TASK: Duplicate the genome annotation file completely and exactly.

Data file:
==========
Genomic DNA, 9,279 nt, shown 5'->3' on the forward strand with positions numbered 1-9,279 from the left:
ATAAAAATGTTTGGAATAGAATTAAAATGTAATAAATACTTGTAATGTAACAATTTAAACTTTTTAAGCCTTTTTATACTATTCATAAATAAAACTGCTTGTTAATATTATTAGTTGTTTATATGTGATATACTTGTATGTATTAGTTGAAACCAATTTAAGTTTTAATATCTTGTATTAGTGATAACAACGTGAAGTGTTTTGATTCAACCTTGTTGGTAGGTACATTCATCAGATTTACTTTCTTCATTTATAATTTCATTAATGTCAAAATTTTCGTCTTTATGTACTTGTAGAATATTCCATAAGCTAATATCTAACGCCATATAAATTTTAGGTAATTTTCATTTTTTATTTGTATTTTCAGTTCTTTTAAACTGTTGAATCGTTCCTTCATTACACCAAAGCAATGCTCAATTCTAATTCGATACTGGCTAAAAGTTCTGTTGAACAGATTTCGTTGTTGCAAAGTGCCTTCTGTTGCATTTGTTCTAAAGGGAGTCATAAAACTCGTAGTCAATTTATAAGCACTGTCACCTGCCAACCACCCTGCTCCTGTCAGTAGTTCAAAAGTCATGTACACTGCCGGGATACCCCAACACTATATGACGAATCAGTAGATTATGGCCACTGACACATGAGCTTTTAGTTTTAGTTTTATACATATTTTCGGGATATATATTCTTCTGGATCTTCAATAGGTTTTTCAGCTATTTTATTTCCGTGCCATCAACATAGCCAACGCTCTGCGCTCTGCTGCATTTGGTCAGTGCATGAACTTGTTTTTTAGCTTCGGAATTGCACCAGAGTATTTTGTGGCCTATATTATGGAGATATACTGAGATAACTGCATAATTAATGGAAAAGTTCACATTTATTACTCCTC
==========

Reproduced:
Genomic DNA, 9,279 nt, shown 5'->3' on the forward strand with positions numbered 1-9,279 from the left:
ATAAAAATGTTTGGAATAGAATTAAAATGTAATAAATACTTGTAATGTAACAATTTAAACTTTTTAAGCCTTTTTATACTATTCATAAATAAAACTGCTTGTTAATATTATTAGTTGTTTATATGTGATATACTTGTATGTATTAGTTGAAACCAATTTAAGTTTTAATATCTTGTATTAGTGATAACAACGTGAAGTGTTTTGATTCAACCTTGTTGGTAGGTACATTCATCAGATTTACTTTCTTCATTTATAATTTCATTAATGTCAAAATTTTCGTCTTTATGTACTTGTAGAATATTCCATAAGCTAATATCTAACGCCATATAAATTTTAGGTAATTTTCATTTTTTATTTGTATTTTCAGTTCTTTTAAACTGTTGAATCGTTCCTTCATTACACCAAAGCAATGCTCAATTCTAATTCGATACTGGCTAAAAGTTCTGTTGAACAGATTTCGTTGTTGCAAAGTGCCTTCTGTTGCATTTGTTCTAAAGGGAGTCATAAAACTCGTAGTCAATTTATAAGCACTGTCACCTGCCAACCACCCTGCTCCTGTCAGTAGTTCAAAAGTCATGTACACTGCCGGGATACCCCAACACTATATGACGAATCAGTAGATTATGGCCACTGACACATGAGCTTTTAGTTTTAGTTTTATACATATTTTCGGGATATATATTCTTCTGGATCTTCAATAGGTTTTTCAGCTATTTTATTTCCGTGCCATCAACATAGCCAACGCTCTGCGCTCTGCTGCATTTGGTCAGTGCATGAACTTGTTTTTTAGCTTCGGAATTGCACCAGAGTATTTTGTGGCCTATATTATGGAGATATACTGAGATAACTGCATAATTAATGGAAAAGTTCACATTTATTACTCCTC